A big question financial institutions and payment providers like Paypal are facing this year is how to authenticate users online while complying with regulatory requirements.
Data breaches — with the highest-profile and most serious of these in the US though affecting the likes of Tesco Bank in the UK — add to banks’ reasons for urgently needing better digital identification.
Know Your Customer (KYC) requirements have become more stringent in the European Union with the advent of the Fourth Anti-Money Laundering Directive (4AMLD) and the Second Payment Services Directive (PSD2).
The 4AMLD requires that businesses continually make efforts to check the veracity of their customers’ information and to monitor transactions, while PSD2 requires “strong customer authentication” from all payment services providers accepting card or digital wallet payments online.
Given the stretched resources and heavy pre-existing compliance, requirements incumbent on banks in particular, it is likely that most will opt to enter a partnership with an existing digital ID provider.
And most digital ID providers specifically market themselves as partners for financial institutions offering solutions to the problem of regulatory compliance.
What does this mean for customers?
Digital ID involves building a verifiable extensive digital identity for customers from a combination of scanned ID documents, biometric information, and social media presence — something many may not be comfortable giving up.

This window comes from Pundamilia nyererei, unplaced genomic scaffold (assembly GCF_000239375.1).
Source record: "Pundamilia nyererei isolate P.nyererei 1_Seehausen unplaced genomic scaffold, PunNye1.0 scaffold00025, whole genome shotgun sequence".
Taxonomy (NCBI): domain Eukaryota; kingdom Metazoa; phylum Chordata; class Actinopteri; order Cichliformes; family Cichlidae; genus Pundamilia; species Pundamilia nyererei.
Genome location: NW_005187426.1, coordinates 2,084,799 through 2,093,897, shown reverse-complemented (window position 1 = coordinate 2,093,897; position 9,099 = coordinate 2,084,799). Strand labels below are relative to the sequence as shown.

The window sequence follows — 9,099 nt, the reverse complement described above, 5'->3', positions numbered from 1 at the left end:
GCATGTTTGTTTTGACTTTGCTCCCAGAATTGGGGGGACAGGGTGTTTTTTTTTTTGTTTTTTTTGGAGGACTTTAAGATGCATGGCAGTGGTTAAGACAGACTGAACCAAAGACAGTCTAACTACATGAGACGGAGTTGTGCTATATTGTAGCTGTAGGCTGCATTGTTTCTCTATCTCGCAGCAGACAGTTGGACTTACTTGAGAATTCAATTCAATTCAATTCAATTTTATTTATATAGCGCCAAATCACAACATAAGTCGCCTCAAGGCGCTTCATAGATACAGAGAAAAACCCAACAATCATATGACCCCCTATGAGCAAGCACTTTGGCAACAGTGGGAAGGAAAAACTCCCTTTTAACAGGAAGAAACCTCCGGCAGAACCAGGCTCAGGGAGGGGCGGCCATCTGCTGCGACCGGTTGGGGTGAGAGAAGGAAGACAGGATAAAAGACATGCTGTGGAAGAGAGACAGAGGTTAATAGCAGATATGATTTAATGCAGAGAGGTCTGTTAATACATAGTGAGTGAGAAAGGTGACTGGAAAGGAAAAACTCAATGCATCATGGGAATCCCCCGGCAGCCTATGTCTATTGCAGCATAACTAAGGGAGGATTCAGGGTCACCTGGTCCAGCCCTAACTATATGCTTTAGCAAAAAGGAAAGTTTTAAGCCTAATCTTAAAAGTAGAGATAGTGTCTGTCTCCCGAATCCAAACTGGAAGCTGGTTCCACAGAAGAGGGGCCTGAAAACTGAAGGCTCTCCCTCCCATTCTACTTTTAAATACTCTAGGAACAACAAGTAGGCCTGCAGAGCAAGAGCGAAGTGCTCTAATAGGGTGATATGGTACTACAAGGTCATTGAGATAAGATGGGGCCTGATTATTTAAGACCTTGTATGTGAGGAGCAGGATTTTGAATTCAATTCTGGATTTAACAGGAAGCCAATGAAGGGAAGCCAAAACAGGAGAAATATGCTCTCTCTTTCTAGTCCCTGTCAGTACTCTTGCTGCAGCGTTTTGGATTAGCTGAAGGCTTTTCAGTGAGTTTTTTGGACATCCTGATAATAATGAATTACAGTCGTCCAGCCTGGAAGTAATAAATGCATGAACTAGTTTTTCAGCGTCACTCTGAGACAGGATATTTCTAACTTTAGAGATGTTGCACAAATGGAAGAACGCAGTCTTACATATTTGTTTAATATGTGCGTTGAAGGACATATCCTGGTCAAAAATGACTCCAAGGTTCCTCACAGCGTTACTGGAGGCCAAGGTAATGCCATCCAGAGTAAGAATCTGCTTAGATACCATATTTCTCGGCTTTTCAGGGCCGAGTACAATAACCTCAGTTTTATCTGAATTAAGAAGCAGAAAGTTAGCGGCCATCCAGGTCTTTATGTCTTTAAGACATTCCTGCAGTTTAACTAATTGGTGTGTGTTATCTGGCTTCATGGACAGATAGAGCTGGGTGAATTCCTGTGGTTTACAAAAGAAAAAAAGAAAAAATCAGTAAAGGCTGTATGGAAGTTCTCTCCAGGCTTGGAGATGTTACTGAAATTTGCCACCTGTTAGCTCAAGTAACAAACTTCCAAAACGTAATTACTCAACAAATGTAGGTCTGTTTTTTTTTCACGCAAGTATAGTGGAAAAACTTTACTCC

This digital ID is used to authenticate customers at future transactions, with the individual identifiers used to authenticate varying depending on the bank or payment provider’s appetite for risk in the context of the transaction.
The existence of the digital ID makes it more difficult to commit fraud, since there are so many factors that need to match up for a fraudster to successfully pass as a given customer if challenged.
Additionally, the identity information is generally stored by the digital ID provider rather than the partner financial institution, making it more difficult for data breaches (which typically target banks and merchants) to steal valuable customer information.
However, privacy campaigners could push back, claiming that giving bank’s so much of their personal information is unnecessary. Such a battle may be fruitless though, if bank’s want to meet the tough new regulations.